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A brief overview of where the Packers stand at defensive line heading into next week's draft

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Sixth in a 10-part NFL draft position-preview series looking at prospects who might be of interest to the Packers. Today: Defensive line.

GREEN BAY – Two years ago, the Green Bay Packers’ defensive line was in disarray.

After 2009 first-round pick B.J. Raji’s unexpected retirement, the Packers were looking at Mike Daniels and little else in the trenches. Behind Daniels, the depth chart included Letroy Guion, Mike Pennel, Christian Ringo and Josh Boyd. There wasn’t a significant starter — let alone a legitimate difference maker — among them.

It’s commendable, then, that the Packers’ defensive line has become the unquestioned strength of their defense. A big part of their success this season could be newcomer Muhammad Wilkerson, an interior pass rusher the Packers signed through free agency. But the Packers’ line projected to be their defensive strength even before Wilkerson’s arrival, and its foundation was built through the draft.

Raji’s retirement surprised the Packers, who were planning to re-sign him when he decided to end his career before his 30th birthday. It also came in an ideal year, with a historically deep defensive line draft class allowing the Packers to reload. Former general manager Ted Thompson double dipped in the class, drafting Kenny Clark in the first round (27th overall) and Dean Lowry in the fourth (137th).

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By last spring, the Packers’ defensive line no longer was a glaring need because of the emerging Clark and Lowry. Regardless, Thompson doubled down on the line, using a third-round pick to select Montravius Adams. Though injury derailed Adams’ rookie season, it’s too early to discount his chances of contributing. Adams has the quick-twitch athleticism difficult to find in the third round.

Collectively, Wilkerson joining the quartet of defensive linemen drafted since 2012 gives the Packers a solid, five-man rotation, one coach Mike McCarthy plans to employ with more split snaps this fall.

“The most important thing about D-line is it’s a rotation,” McCarthy said. “I think when you’re playing your guys 650, 700 reps a year inside, that’s a tall task. And Mike Daniels (629 snaps last season) is a great example of that. We could do a better job of rotating our D-line. That’s something that we need to improve on from prior years.”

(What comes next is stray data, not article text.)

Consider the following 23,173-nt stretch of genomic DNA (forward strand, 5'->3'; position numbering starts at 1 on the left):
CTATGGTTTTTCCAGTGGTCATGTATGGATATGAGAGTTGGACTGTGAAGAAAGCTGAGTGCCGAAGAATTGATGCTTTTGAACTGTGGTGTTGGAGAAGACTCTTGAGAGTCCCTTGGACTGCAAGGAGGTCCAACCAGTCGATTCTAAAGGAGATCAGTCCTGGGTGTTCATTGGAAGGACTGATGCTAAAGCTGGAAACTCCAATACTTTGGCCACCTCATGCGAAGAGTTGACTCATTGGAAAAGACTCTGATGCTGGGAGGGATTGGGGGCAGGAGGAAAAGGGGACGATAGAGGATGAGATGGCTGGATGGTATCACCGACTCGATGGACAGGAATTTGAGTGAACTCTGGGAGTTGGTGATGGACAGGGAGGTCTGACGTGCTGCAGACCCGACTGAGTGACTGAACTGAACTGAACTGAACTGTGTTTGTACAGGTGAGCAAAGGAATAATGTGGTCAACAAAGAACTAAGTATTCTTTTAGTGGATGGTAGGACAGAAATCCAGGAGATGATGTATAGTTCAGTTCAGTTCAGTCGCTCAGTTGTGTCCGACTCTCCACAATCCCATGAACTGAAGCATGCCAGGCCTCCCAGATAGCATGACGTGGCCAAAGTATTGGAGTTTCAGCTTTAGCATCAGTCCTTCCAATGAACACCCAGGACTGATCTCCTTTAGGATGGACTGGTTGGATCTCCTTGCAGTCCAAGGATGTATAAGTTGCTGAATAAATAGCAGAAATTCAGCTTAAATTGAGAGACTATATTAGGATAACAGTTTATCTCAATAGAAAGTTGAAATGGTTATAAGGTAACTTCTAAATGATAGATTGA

Indeed, Daniels’ decreasing snap count each of the past three seasons — last year dropping primarily because of injury — hasn’t limited his production. Instead, he’s coming off his best season since 2014, finally cracking into the Pro Bowl as an alternate last fall.

Wilkerson, who rarely left the field with the New York Jets, will eat a large portion of snaps this fall. But McCarthy’s less-is-more approach wouldn’t be possible without Thompson aggressively building the Packers’ defensive line each of the past two offseasons, especially through the draft. Outside of the Packers, only the Seattle Seahawks and Baltimore Ravens have drafted three interior defensive linemen in the first four rounds or higher since 2016.

It appears new general manager Brian Gutekunst has at least considered maintaining Thompson’s aggressive approach to building the defensive line through the draft. The Packers used one of their 30 pre-draft visits to host University of Washington nose tackle Vita Vea, the top interior lineman in the draft.

Vea, at 6-4 and 347 pounds, has the size to profile more as a run stuffer than interior pass rusher. But he showed superb athleticism at the NFL scouting combine, where he ran a 5.10 40 more in line with players weighing 40 pounds lighter. Vea has drawn comparisons to All-Pro nose tackle Haloti Ngata, who at his best was a shutdown run defender with a disruptive pass rush. Vea had 8½ sacks in his final two college seasons.

“He reminds me so much of Haloti,” said NFL Network draft analyst Daniel Jeremiah, who was a college scout with the Baltimore Ravens when they drafted Ngata in 2006. “You play him up and down the line of scrimmage, they move him all over the place. He's got a nasty hump move as a pass rusher. You can see that physical power. You watch him just stack and toss offensive linemen.

“He can really roll his hips, and he's got tremendous power as a run defender.  And I think he does have upside as a pass rusher.”

With teams picking before No. 14 in the first round like Miami and Washington needing defensive line help, there’s a solid chance Vea will be off the board before the Packers are on the clock. If he’s available, could he be a legitimate option? That likely depends on whether Gutekunst believes Vea improves the team’s pass defense — especially its pass rush — more than any other prospect available.

It’s unlikely, but the Packers have proven one thing in the past two years: They’re serious about using the draft to keep their defensive line stocked.

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